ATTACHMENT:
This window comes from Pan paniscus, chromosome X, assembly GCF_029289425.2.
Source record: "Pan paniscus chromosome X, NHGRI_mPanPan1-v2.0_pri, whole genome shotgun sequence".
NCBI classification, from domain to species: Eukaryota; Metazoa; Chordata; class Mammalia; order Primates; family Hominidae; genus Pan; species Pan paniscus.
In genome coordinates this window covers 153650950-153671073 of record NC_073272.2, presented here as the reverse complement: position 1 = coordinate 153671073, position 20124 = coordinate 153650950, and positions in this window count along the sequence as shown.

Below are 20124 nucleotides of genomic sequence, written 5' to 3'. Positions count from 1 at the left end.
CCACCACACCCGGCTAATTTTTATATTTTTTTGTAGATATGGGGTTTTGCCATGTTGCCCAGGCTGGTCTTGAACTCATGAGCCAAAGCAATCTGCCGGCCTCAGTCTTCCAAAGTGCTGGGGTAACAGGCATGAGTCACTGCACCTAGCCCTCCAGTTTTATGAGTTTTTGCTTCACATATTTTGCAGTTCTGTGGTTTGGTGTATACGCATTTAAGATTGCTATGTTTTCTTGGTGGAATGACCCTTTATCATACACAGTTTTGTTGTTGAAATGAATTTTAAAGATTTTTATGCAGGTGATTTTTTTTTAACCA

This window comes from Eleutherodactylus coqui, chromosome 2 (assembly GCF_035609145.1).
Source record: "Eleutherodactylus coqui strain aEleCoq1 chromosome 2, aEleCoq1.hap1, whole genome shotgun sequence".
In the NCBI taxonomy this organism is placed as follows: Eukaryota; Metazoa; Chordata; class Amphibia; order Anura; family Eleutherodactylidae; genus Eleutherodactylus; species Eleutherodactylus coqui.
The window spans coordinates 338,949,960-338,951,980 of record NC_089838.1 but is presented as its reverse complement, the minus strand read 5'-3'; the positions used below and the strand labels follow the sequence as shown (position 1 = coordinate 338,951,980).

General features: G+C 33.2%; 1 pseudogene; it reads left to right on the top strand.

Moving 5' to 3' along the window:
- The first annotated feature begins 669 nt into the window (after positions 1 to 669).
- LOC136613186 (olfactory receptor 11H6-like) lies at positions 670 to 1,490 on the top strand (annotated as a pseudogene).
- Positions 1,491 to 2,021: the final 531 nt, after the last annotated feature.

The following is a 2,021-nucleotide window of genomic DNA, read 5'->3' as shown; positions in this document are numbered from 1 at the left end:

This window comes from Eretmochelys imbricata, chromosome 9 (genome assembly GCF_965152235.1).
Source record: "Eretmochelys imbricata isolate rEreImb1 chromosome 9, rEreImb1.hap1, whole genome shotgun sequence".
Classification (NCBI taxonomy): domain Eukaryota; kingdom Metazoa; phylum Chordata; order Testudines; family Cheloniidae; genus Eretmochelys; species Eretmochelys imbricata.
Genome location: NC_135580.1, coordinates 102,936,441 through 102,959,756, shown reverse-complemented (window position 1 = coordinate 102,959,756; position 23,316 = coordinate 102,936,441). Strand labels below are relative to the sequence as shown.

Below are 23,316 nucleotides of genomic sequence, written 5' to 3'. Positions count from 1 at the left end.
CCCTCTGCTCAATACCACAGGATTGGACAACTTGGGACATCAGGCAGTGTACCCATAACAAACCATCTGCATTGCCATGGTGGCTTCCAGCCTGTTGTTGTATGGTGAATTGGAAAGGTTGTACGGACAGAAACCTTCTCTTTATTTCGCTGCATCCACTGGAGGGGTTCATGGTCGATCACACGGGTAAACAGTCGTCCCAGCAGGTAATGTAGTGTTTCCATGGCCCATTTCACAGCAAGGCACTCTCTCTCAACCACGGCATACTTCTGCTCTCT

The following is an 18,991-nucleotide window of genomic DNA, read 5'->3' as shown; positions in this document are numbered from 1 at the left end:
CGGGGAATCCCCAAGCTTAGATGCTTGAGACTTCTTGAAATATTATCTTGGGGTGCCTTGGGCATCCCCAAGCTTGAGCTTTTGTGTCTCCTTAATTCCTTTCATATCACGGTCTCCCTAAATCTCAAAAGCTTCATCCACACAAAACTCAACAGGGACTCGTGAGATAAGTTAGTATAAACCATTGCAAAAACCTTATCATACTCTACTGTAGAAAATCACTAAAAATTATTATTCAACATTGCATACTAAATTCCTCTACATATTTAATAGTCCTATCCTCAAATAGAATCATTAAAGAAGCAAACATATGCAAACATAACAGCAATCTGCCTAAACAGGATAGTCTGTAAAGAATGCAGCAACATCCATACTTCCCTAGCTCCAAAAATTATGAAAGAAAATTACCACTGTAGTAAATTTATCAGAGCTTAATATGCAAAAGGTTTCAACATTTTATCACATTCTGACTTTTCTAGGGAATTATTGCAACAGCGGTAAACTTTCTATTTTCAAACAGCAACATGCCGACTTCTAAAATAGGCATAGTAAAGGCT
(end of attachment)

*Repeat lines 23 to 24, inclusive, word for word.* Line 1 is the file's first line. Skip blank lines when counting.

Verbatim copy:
The following is an 18,991-nucleotide window of genomic DNA, read 5'->3' as shown; positions in this document are numbered from 1 at the left end:
CGGGGAATCCCCAAGCTTAGATGCTTGAGACTTCTTGAAATATTATCTTGGGGTGCCTTGGGCATCCCCAAGCTTGAGCTTTTGTGTCTCCTTAATTCCTTTCATATCACGGTCTCCCTAAATCTCAAAAGCTTCATCCACACAAAACTCAACAGGGACTCGTGAGATAAGTTAGTATAAACCATTGCAAAAACCTTATCATACTCTACTGTAGAAAATCACTAAAAATTATTATTCAACATTGCATACTAAATTCCTCTACATATTTAATAGTCCTATCCTCAAATAGAATCATTAAAGAAGCAAACATATGCAAACATAACAGCAATCTGCCTAAACAGGATAGTCTGTAAAGAATGCAGCAACATCCATACTTCCCTAGCTCCAAAAATTATGAAAGAAAATTACCACTGTAGTAAATTTATCAGAGCTTAATATGCAAAAGGTTTCAACATTTTATCACATTCTGACTTTTCTAGGGAATTATTGCAACAGCGGTAAACTTTCTATTTTCAAACAGCAACATGCCGACTTCTAAAATAGGCATAGTAAAGGCT